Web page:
Unforgettables: Winners, Losers, Strong Women, and Eccentric Men of the Civil War Era
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- John C. Waugh
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- Trade paper, 6 x 9
- 40 images, 228 pp.
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About the Book
Personalities. Characters. History. John C. Waugh, the author of the popular and award-winning The Class of 1846, presents forty of the most memorable and impactful individuals he has come across during his three decades of researching and writing about the American Civil War—or as he calls them, his “Unforgettables” in the aptly titled, Unforgettables: Winners, Losers, Strong Women, and Eccentric Men of the Civil War Era.
Waugh’s unique pen and spritely style bring to life a mix of the famous and the infamous, the little-known and the unremembered. He reintroduces us to Abraham Lincoln the writer, Jefferson Davis the losing president, and their fascinating and influential wives Mary and Varina. Henry Clay, John C. Calhoun, and Daniel Webster (“three for the ages”) are juxtaposed with Presidents Zachary Taylor, Millard Fillmore, Franklin Pierce, and James Buchanan—four chief executives who failed to avert the coming war. Military personalities include U. S. Grant and Robert E. Lee with a nod toward their mentor, the nearly forgotten General Winfield Scott.
The author cast a wide net to include “the seekers of equality,” African Americans Sojourner Truth and Lincoln’s friend Frederick Douglass, a half dozen women like Maria Mayo, Kate Chase, and Anna Dickinson who helped shape our understanding of cultural issues, and influential media mavens Horace Greeley and Adam Gurowski.
Poet and political activist Muriel Rukeyser once wrote, “The universe is made of stories, not of atoms.” She was right. Had she elaborated, she might have added that these stories are driven by the passions of their characters and are what history is all about. “My hope,” explains the author in his Preface, “is that these sketches and word portraits rekindle that passion and hook a few non-believers on the undeniable drama that is history.”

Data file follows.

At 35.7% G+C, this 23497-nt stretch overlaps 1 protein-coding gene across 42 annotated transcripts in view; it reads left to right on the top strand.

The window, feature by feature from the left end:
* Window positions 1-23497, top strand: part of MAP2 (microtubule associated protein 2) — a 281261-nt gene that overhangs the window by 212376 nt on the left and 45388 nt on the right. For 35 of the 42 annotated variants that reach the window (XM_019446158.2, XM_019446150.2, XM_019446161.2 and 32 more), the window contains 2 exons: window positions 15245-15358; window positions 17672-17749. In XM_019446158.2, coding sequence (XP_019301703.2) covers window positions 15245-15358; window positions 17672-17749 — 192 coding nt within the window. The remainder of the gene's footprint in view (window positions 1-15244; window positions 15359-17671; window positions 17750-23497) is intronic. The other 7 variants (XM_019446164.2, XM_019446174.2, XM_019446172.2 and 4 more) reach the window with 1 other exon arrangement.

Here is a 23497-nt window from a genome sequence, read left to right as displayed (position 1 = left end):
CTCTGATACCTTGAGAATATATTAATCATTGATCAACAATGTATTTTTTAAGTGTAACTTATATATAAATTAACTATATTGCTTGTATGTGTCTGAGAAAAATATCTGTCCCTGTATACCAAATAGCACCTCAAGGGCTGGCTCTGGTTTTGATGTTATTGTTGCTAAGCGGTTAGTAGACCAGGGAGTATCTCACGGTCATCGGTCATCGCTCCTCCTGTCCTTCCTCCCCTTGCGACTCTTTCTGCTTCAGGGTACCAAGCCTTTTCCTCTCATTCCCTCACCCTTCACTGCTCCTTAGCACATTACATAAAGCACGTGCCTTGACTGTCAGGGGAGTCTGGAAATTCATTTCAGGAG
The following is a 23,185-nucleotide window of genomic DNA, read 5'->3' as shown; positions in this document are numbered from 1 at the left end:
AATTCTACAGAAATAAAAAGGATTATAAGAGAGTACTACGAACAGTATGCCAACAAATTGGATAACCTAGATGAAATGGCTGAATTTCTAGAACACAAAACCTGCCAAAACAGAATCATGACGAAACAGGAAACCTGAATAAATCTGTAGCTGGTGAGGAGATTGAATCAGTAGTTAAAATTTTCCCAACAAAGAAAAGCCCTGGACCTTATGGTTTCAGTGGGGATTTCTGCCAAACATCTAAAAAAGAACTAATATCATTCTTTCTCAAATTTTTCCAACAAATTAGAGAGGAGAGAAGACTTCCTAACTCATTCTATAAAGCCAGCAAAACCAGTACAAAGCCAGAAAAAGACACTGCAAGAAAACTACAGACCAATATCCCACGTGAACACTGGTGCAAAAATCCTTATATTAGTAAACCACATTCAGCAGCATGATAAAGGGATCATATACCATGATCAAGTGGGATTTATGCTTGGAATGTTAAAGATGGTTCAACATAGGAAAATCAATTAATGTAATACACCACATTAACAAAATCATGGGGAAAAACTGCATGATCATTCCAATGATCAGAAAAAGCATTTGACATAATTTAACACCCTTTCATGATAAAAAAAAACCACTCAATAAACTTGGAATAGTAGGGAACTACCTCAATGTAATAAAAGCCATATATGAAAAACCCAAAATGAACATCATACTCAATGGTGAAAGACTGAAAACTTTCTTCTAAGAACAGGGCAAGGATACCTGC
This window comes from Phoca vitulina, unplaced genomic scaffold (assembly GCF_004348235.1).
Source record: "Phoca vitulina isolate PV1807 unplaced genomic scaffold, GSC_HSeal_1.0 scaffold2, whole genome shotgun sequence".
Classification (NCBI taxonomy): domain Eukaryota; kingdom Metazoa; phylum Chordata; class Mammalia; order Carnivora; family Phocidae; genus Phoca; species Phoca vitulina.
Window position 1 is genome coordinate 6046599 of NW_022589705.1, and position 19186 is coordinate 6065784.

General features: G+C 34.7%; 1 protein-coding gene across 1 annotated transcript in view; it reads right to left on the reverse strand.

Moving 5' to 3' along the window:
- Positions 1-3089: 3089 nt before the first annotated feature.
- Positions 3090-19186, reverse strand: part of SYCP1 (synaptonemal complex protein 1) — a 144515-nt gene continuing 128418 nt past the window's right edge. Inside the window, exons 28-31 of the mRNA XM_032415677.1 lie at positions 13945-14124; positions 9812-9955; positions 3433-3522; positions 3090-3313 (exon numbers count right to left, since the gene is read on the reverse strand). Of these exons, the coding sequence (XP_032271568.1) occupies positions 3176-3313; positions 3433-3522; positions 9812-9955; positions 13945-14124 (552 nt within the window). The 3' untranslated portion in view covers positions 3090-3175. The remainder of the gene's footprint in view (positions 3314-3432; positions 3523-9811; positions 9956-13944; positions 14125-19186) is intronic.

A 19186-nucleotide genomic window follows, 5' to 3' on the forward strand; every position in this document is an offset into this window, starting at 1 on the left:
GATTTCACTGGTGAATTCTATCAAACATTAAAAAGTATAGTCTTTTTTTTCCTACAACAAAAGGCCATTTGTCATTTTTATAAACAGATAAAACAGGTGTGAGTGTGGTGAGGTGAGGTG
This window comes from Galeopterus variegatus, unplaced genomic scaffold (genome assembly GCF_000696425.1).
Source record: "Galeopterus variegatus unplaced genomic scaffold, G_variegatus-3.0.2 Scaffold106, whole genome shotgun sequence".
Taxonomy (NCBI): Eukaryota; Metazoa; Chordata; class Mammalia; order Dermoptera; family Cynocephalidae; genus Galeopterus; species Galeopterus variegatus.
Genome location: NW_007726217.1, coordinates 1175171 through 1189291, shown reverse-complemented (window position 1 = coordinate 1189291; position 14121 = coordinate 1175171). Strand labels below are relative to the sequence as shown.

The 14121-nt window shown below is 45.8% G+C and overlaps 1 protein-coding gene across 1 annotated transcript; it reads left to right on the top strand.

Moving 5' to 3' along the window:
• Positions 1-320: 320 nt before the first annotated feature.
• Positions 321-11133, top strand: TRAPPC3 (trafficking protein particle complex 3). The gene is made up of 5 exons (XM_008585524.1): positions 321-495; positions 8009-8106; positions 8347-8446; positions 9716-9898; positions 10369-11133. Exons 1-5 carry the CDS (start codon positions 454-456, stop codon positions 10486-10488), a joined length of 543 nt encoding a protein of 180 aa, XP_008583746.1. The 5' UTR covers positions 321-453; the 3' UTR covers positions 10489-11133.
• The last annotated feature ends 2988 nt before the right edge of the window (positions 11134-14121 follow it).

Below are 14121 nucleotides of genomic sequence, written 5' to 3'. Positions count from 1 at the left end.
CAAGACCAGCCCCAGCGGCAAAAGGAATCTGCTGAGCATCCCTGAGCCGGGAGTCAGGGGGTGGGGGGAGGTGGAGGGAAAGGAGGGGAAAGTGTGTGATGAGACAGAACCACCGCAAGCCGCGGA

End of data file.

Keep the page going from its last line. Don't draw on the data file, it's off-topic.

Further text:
“John Waugh provides a wonderful collection of some of the most colorful characters of the Civil War. We know the names of many of these people, but Waugh gives us sketches that bring them to life in new, colorful ways that serve as excellent reintroductions. But Waugh also surprises us with some names less-well-known, and those characters prove equally delightful. I loved this collection when I first read it, and I love it more every time I revisit it. Huzzah to John Waugh for helping us see the familiar in new, interesting, and engaging ways!” — Chris Mackowski, Ph.D., editor-in-chief, Emerging Civil War (www.emergingcivilwar.com)
“Jack Waugh never fails to delight, intrigue, entertain, educate, and make us think. No one is more qualified to take on this striking collection of the Civil War’s most memorable characters.” — Steven Woodworth, author of Grant’s Lieutenants: From Cairo to Vicksburg
“Every person who is depressed over the condition of our beloved nation should read this book. It is a scintillating march through history—full of panache and a primer of the good, bad, and ugly by a great historian and journalist.” — Frank Williams, founding Chair of The Lincoln Forum and retired Chief Justice of the Rhode Island Supreme Court
“John Waugh’s latest is (as usual) the rewarding product of vast reading, perceptive analysis, and stylish writing. In these vignettes, the leading figures of the Civil War era—and a few obscure ones, too—come vividly to life, as if Waugh is introducing them to us over a drink or for a chat. As an introduction to, or refresher course in, the colorful men and women who changed 19th-century history, this treasure trove is highly recommended, and its cast of characters—well, unforgettable.” — Harold Holzer, winner of the Gilder Lehrman Lincoln Prize
Civil War historian John C. Waugh was for seventeen years a staff correspondent and bureau chief for the international newspaper, The Christian Science Monitor. He followed that with three years on the senior staff of former Vice President Nelson Rockefeller in Washington. Later for six years he was the press secretary for New Mexico’s Jeff Bingaman in that U. S. senator’s first term. An historian at heart, Waugh has spent the last three decades, with occasional lapses, writing thirteen published books on the American Civil War era, including the best-selling The Class of 1846: From West Point to Appomattox—Stonewall Jackson, George McClellan and Their Brothers. He has also authored various articles for numerous national periodicals. Waugh attended Tucson, Arizona, public schools and graduated from the University of Arizona in 1951 with a major in journalism and a minor in history. He is the father of two children, the grandfather of four, and the great- grandfather of one. He and his wife, Kathleen D. Lively, live in Pantego, Texas.